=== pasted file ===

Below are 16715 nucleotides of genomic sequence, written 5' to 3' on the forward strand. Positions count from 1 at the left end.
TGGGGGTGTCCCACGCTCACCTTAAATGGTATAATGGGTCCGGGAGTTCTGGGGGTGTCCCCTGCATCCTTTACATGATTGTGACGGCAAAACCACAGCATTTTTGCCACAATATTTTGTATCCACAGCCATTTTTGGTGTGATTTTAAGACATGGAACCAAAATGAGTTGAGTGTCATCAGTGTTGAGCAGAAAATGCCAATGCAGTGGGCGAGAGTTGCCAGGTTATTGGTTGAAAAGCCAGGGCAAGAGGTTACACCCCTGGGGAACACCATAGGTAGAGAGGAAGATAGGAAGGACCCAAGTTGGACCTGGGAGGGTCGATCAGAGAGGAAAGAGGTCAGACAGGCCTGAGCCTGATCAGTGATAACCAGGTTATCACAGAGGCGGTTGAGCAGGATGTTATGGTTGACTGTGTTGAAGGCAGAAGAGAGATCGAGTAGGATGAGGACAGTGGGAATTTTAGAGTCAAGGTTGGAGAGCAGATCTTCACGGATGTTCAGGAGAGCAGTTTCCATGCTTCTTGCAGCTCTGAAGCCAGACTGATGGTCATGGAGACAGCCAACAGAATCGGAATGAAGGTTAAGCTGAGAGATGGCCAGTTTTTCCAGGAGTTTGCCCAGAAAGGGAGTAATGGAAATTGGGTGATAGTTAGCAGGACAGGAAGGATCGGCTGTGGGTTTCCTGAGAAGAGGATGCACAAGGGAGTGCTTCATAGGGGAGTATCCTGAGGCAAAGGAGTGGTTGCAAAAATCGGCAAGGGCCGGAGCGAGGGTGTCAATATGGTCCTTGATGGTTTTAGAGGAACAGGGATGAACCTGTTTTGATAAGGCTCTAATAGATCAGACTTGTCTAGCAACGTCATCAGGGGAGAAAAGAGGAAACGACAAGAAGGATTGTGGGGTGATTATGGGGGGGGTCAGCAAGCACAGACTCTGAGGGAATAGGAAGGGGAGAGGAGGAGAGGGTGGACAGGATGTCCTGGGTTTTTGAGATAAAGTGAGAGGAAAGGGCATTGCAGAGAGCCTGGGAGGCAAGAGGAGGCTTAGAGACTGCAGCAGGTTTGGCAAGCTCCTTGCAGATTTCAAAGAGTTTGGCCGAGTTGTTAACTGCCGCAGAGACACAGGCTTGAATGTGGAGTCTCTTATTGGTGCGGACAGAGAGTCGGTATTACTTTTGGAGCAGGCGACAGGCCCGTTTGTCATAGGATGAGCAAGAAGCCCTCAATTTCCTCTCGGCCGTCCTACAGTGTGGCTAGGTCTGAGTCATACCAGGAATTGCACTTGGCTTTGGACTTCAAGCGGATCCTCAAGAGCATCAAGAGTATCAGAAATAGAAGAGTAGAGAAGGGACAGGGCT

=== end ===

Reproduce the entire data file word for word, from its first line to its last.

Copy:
Below are 16715 nucleotides of genomic sequence, written 5' to 3' on the forward strand. Positions count from 1 at the left end.
TGGGGGTGTCCCACGCTCACCTTAAATGGTATAATGGGTCCGGGAGTTCTGGGGGTGTCCCCTGCATCCTTTACATGATTGTGACGGCAAAACCACAGCATTTTTGCCACAATATTTTGTATCCACAGCCATTTTTGGTGTGATTTTAAGACATGGAACCAAAATGAGTTGAGTGTCATCAGTGTTGAGCAGAAAATGCCAATGCAGTGGGCGAGAGTTGCCAGGTTATTGGTTGAAAAGCCAGGGCAAGAGGTTACACCCCTGGGGAACACCATAGGTAGAGAGGAAGATAGGAAGGACCCAAGTTGGACCTGGGAGGGTCGATCAGAGAGGAAAGAGGTCAGACAGGCCTGAGCCTGATCAGTGATAACCAGGTTATCACAGAGGCGGTTGAGCAGGATGTTATGGTTGACTGTGTTGAAGGCAGAAGAGAGATCGAGTAGGATGAGGACAGTGGGAATTTTAGAGTCAAGGTTGGAGAGCAGATCTTCACGGATGTTCAGGAGAGCAGTTTCCATGCTTCTTGCAGCTCTGAAGCCAGACTGATGGTCATGGAGACAGCCAACAGAATCGGAATGAAGGTTAAGCTGAGAGATGGCCAGTTTTTCCAGGAGTTTGCCCAGAAAGGGAGTAATGGAAATTGGGTGATAGTTAGCAGGACAGGAAGGATCGGCTGTGGGTTTCCTGAGAAGAGGATGCACAAGGGAGTGCTTCATAGGGGAGTATCCTGAGGCAAAGGAGTGGTTGCAAAAATCGGCAAGGGCCGGAGCGAGGGTGTCAATATGGTCCTTGATGGTTTTAGAGGAACAGGGATGAACCTGTTTTGATAAGGCTCTAATAGATCAGACTTGTCTAGCAACGTCATCAGGGGAGAAAAGAGGAAACGACAAGAAGGATTGTGGGGTGATTATGGGGGGGGTCAGCAAGCACAGACTCTGAGGGAATAGGAAGGGGAGAGGAGGAGAGGGTGGACAGGATGTCCTGGGTTTTTGAGATAAAGTGAGAGGAAAGGGCATTGCAGAGAGCCTGGGAGGCAAGAGGAGGCTTAGAGACTGCAGCAGGTTTGGCAAGCTCCTTGCAGATTTCAAAGAGTTTGGCCGAGTTGTTAACTGCCGCAGAGACACAGGCTTGAATGTGGAGTCTCTTATTGGTGCGGACAGAGAGTCGGTATTACTTTTGGAGCAGGCGACAGGCCCGTTTGTCATAGGATGAGCAAGAAGCCCTCAATTTCCTCTCGGCCGTCCTACAGTGTGGCTAGGTCTGAGTCATACCAGGAATTGCACTTGGCTTTGGACTTCAAGCGGATCCTCAAGAGCATCAAGAGTATCAGAAATAGAAGAGTAGAGAAGGGACAGGGCT